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Autofac can be used with Castle.Core DynamicProxy2 for AOP functionality.
Updated Jan 22, 2013 by travis.illig


DynamicProxy2, part of the from the Castle Project core, provides a method interception framework.

The Autofac.Extras.DynamicProxy2 integration enables method calls on Autofac components to be intercepted by other components. Common use-cases are transaction handling, logging, and declarative security.

Required References

The easiest way to add references to the required assemblies is to use NuGet. The instructions for that are below. If you are unable to use NuGet, instructions are also provided for manually adding the references

For NuGet, install the Autofac.Extras.DynamicProxy2 package. The appropriate references will be added to your project.

For manual references download both Autofac and Castle.Core. Add references to:

  • Autofac.dll
  • Autofac.Extras.DynamicProxy2.dll
  • Castle.Core.dll

Enabling Interception

The basic steps to get DynamicProxy2 integration working are:

  • Create Interceptors
  • Register Interceptors with Autofac
  • Enable Interception on Types
  • Associate Interceptors with Types to be Intercepted

Create Interceptors

Interceptors implement the Castle.!DynamicProxy.IInterceptor interface. Here's a simple interceptor example that logs method calls including inputs and outputs:

public class CallLogger : IInterceptor
    TextWriter _output;

    public CallLogger(TextWriter output)
        _output = output;

    public void Intercept(IInvocation invocation)
        _output.Write("Calling method {0} with parameters {1}... ",
            string.Join(", ", invocation.Arguments.Select(a => (a ?? "").ToString()).ToArray()));


        _output.WriteLine("Done: result was {0}.", invocation.ReturnValue);

Register Interceptors with Autofac

Interceptors must be registered with the container. You can register them either as typed services or as named services. If you register them as named services, they must be named IInterceptor registrations.

Which of these you choose depends on how you decide to associate interceptors with the types being intercepted.

// Named registration
builder.Register(c => new CallLogger(Console.Out))

// Typed registration
builder.Register(c => new CallLogger(Console.Out));

Enable Interception on Types

When you register a type being intercepted, you have to mark the type at registration time so Autofac knows to wire up that interception. You do this using the EnableInterfaceInterceptors() and EnableClassInterceptors() registration extensions.

var builder = new ContainerBuilder(); 
builder.Register(c => new CallLogger(Console.Out));
var container = builder.Build();
var willBeIntercepted = container.Resolve<ISomeInterface>(); 

Under the covers, EnableInterfaceInterceptors() creates an interface proxy that performs the interception, while EnableClassInterceptors() dynamically subclasses the target component to perform interception of virtual methods.

Both techniques can be used in conjunction with the assembly scanning support, so you can configure batches of components using the same methods.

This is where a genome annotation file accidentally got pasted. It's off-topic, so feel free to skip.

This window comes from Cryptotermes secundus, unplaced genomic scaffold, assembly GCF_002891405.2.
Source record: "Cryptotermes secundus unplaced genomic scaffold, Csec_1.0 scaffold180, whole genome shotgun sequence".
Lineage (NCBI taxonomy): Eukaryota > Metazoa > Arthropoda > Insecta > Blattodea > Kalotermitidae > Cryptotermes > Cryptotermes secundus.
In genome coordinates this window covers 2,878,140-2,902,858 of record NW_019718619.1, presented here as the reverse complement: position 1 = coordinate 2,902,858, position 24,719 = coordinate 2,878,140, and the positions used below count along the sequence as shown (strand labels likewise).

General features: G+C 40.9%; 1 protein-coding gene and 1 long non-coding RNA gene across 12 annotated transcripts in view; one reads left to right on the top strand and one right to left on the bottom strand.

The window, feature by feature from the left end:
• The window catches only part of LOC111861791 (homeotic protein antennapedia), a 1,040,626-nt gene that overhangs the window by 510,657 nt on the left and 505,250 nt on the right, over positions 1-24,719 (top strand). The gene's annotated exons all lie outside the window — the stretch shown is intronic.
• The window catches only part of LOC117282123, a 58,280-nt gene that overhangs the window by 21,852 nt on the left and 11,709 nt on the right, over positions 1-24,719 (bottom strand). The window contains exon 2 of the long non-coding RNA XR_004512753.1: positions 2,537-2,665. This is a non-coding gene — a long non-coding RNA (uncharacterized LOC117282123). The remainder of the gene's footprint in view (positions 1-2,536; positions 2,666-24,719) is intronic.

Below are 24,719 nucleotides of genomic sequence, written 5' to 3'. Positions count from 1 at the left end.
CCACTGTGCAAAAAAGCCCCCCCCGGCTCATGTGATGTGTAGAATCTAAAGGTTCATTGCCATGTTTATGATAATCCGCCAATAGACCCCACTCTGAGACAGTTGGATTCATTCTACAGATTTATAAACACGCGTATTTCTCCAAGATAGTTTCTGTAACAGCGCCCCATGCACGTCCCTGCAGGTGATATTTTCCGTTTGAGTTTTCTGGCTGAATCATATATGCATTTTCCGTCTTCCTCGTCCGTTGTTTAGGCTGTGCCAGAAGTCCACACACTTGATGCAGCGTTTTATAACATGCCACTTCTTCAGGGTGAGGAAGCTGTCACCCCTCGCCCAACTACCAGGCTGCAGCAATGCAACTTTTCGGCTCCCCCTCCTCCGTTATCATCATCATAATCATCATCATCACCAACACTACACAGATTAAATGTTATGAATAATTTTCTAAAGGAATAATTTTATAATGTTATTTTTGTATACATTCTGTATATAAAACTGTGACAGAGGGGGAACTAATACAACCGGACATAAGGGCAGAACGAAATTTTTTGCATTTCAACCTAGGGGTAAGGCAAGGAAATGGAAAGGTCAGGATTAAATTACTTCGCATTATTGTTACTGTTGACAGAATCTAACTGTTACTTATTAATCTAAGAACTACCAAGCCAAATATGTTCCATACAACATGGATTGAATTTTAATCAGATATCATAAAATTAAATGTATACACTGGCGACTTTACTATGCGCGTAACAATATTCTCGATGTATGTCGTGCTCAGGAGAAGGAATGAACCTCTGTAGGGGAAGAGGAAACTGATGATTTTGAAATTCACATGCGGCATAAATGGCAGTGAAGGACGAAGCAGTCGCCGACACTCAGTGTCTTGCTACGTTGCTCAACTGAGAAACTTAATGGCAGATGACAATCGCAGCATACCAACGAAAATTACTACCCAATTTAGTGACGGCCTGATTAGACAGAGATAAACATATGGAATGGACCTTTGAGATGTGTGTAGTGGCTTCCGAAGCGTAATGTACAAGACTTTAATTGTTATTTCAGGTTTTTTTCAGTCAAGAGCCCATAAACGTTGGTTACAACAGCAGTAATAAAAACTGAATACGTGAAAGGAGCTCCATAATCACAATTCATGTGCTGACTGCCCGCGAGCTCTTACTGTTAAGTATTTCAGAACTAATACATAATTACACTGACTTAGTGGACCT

Special case: WCF proxy and remoting objects While WCF proxy objects look like interfaces, the EnableInterfaceInterceptors() mechanism won't work because, behind the scenes, .NET is actually using a System.Runtime.Remoting.TransparentProxy object that behaves like the interface. If you want interception on a WCF proxy, you need to use the InterceptTransparentProxy() method.

var cb = new ContainerBuilder();
cb.Register(c => CreateChannelFactory()).SingleInstance();
  .Register(c => c.Resolve<ChannelFactory<ITestService>>().CreateChannel())

Associate Interceptors with Types to be Intercepted

To pick which interceptor is associated with your type, you have two choices.

Your first option is to mark the type with an attribute, like this:

// This attribute will look for a TYPED
// interceptor registration:
public class First
  public virtual int GetValue()
    // Do some calculation and return a value

// This attribute will look for a NAMED
// interceptor registration:
public class Second
  public virtual int GetValue()
    // Do some calculation and return a value

When you use attributes to associate interceptors, you don't need to specify the interceptor at registration time. You can just enable interception and the interceptor type will automatically be discovered.

// Using the TYPED attribute:
var builder = new ContainerBuilder(); 
builder.Register(c => new CallLogger(Console.Out));

// Using the NAMED attribute:
var builder = new ContainerBuilder(); 
builder.Register(c => new CallLogger(Console.Out))

The second option is to declare the interceptor at Autofac registration time. You can do this using the InterceptedBy() registration extension:

var builder = new ContainerBuilder(); 
builder.Register(c => new CallLogger(Console.Out));


Use Public Interfaces

Interface interception requires the interface be public. Non-public interface types can't be intercepted.

Use Virtual Methods

Class interception requires the methods being intercepted to be virtual since it uses subclassing as the proxy technique.

Usage with Expressions

Components created using expressions, or those registered as instances, cannot be subclassed by the DynamicProxy2 engine. In these cases, it is necessary to use interface-based proxies.

Interface Registrations

To enable proxying via interfaces, the component must provide its services through interfaces only. For best performance, all such service interfaces should be part of the registration, i.e. included in As<X>() clauses.

WCF Proxies

As mentioned earlier, WCF proxies and other remoting types are special cases and can't use standard interface or class interception. You must use InterceptTransparentProxy() on those types.

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